By RAY KOLLS
Eric Cantor, meet Maximillian Robespierre. In the early 1790s Robespierre was one of the leading lights of the French Revolution. In 1794, a victim of the spiraling radicalism that he helped to unleash, Robespierre was guillotined without trial in Paris in front of a small but enthusiastic crowd.
Eric Cantor must feel the same way.
As all know by now, Cantor, the Republican House Majority Leader, was undone by the approximately 36,000 people in Virginia’s 7th Congressional District who voted for an unknown economics professor from Randolph-Macon College named David Brat. Because the 7th District in Virginia is reliably Republican, this means that it is the most partisan of voters who participate in the primary. With approximately 470,000 registered voters; Majority Leader Cantor was unseated by about 8% of registered voters in the district – the first sitting Majority Leader to lose since 1899.
There appear to be a number of reasons why Cantor lost the primary and some are specific to him. Apparently, he surrounded himself with a staff which was not attentive to the district and, like Cantor himself, paid more attention to running for the Speakership of the House than attending to business back home.
But the implication of Cantor’s loss for the national political scene is even more interesting. Cantor was no moderate; he was and is a solid conservative. But Brat found a way to run to right of Cantor. He did so by exploiting the fact that because Cantor was in the House leadership he had to occasionally –even in this age of Congressional dysfunction — engage in some actual leadership and governing.
For example, Brat made much of the fact that Cantor had floated certain ideas about a pathway to citizenship for certain immigrants and had participated in the compromises that ended the (most recent) government shutdown. Of course, the reason for taking these positions should be relatively clear. Republicans do need to support immigration reform at some point and in some way unless they want to hand the fastest growing demographic group in the Country – Hispanics — to the Democrats and make their party electorally irrelevant for the foreseeable future (except in safe Republican districts). With regard to the shutdown, the Republican leadership had to extract the party from that morass after it became clear it was becoming a disaster that the public was pinning on the GOP.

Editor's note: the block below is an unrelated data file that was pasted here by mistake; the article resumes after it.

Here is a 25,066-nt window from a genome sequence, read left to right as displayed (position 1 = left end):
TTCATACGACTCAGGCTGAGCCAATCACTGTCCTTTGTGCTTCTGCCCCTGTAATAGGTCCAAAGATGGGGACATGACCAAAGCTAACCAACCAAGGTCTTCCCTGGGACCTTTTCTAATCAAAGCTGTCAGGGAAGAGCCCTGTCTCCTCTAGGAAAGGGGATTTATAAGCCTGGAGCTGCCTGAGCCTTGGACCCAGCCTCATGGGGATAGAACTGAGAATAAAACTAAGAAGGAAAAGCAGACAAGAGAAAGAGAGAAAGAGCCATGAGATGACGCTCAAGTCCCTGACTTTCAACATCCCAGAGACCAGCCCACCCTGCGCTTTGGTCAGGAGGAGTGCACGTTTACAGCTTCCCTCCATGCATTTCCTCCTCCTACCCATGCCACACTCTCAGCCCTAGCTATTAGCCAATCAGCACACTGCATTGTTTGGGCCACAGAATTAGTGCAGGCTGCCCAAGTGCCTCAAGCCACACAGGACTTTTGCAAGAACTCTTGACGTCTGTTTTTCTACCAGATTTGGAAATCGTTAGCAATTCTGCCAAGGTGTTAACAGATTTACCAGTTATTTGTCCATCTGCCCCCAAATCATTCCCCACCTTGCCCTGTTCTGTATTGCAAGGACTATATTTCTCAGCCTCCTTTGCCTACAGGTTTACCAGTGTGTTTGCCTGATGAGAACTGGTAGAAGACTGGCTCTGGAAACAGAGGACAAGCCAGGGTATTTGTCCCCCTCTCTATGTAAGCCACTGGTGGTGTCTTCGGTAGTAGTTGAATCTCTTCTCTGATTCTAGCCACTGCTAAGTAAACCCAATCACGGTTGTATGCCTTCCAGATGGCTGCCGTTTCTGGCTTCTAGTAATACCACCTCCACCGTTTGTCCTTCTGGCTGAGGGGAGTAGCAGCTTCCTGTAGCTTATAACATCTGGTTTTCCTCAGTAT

Yet those limited concessions to governmental sanity were all that an unknown political non-entity needed to inflame the less than 10% of the electorate that was sufficient to bring down the House Majority Leader. What is apparent about all of this is that by accepting the money and embracing the rhetoric that moved the GOP to the right; the Republican Party has created the very conditions in which hyper-motivated primary voters can unseat even reliable conservatives. This is even more likely to happen in the “safe” districts which are districted in such a way as to benefit incumbents and so contain larger percentages of partisan voters.
And in addition to irony, how bad for the Republican Party, and how bad for the Country?
The effect of Cantor’s demise at the hands of radical conservatives will be to make rank and file Congressional Republicans even less likely to compromise on issues of national importance. To do so will give Republican primary opponents room to run to the right of the incumbent and increase the risk a humiliating primary loss. This, in turn, will reinforce the trend toward dysfunction and gridlock in the Congress. It will mean no progress on immigration and a host of other important issues badly in need of reform. Any change will only become possible when a problem becomes so bad that it cannot any longer be ignored – such as the recent VA crisis which may actually attract bipartisan legislative action.
And so the Country will continue to suffer until the implications of the Republican conservative revolution launched by big money and partisan rhetoric run their course.
But as the old saying goes, every revolution eats its young. To the extent Representative Cantor rode the wave of the money and the rhetoric; it seems he met his political guillotine at the hands of a small but enthusiastic crowd who did not think him radical enough.